# Expert Answers

1. Consider a student club or organization in which you are a member. What are the data entities of this enterprise? List and define each entity. Then, develop an enterprise data model showing these entities and important relationships between them.

2. You have been tasked to create a database for your college to track students, their courses (past, present, and future), grades and academic standing, and instructors.

Describe the entities and their attributes that might be required for this application, the type of database processing required, and the application software needed.

Consider all users of the application and how the issues of data integrity, security, and user interfaces would best be handled.

3. Part I - Number Conversions

Pick the amount from one of the checks in your checkbook.

1) Convert the decimal number into a binary number with three places to the right of the binary point.

2) Convert the binary number into a hexadecimal number.

3) Convert the binary number to a floating-point number using the IEEE -754 Floating-Point Standard

Part II - Adding Binary Numbers

Select two decimal numbers between -60 and +60. One should be positive and the other should be negative.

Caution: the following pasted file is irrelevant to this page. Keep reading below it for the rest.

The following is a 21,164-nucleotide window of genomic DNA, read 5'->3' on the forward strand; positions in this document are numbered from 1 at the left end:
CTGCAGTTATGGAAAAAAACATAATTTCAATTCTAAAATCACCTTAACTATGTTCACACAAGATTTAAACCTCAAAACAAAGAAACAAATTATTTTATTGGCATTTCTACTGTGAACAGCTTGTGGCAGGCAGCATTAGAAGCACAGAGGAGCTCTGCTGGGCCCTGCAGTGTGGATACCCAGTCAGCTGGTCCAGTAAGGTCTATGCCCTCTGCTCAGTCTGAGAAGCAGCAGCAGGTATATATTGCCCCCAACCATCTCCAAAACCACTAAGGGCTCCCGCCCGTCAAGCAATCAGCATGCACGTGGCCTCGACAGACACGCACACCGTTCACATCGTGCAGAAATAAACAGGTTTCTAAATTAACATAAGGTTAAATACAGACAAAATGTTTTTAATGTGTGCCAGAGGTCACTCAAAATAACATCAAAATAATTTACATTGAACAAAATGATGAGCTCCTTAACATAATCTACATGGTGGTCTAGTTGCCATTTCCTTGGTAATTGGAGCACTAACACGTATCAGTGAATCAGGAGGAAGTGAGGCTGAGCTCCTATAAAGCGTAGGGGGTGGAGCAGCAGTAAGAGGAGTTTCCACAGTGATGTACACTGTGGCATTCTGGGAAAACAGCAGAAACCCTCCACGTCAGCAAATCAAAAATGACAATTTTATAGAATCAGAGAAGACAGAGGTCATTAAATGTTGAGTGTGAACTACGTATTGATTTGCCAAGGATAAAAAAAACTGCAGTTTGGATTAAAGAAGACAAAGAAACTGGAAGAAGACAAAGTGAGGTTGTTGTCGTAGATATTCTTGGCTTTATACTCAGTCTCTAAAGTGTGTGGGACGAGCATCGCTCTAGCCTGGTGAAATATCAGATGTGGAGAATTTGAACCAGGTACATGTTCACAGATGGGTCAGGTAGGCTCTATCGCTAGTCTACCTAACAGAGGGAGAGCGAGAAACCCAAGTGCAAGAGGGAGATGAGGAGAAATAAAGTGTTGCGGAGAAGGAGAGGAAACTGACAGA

Convert the numbers into 8-bit unsigned numbers with negative numbers in the 2’s complement form. (Remember that positive numbers have the leftmost bit =0 and negative numbers have the leftmost bit =1).

Add the two numbers together to generate an eight-bit binary result. Show your work.

Part III

If a computer is capable only of manipulating and storing integers, what difficulties present themselves? How are these difficulties overcome

2. You have been tasked to create a database for your college to track students, their courses (past, present, and future), grades and academic standing, and instructors.

Describe the entities and their attributes that might be required for this application, the type of database processing required, and the application software needed.

Consider all users of the application and how the issues of data integrity, security, and user interfaces would best be handled.

3. Part I - Number Conversions

Pick the amount from one of the checks in your checkbook.

1) Convert the decimal number into a binary number with three places to the right of the binary point.

2) Convert the binary number into a hexadecimal number.

3) Convert the binary number to a floating-point number using the IEEE -754 Floating-Point Standard

Part II - Adding Binary Numbers

Select two decimal numbers between -60 and +60. One should be positive and the other should be negative.

Convert the numbers into 8-bit unsigned numbers with negative numbers in the 2’s complement form. (Remember that positive numbers have the leftmost bit =0 and negative numbers have the leftmost bit =1).

Add the two numbers together to generate an eight-bit binary result. Show your work.

Part III

If a computer is capable only of manipulating and storing integers, what difficulties present themselves? How are these difficulties overcome

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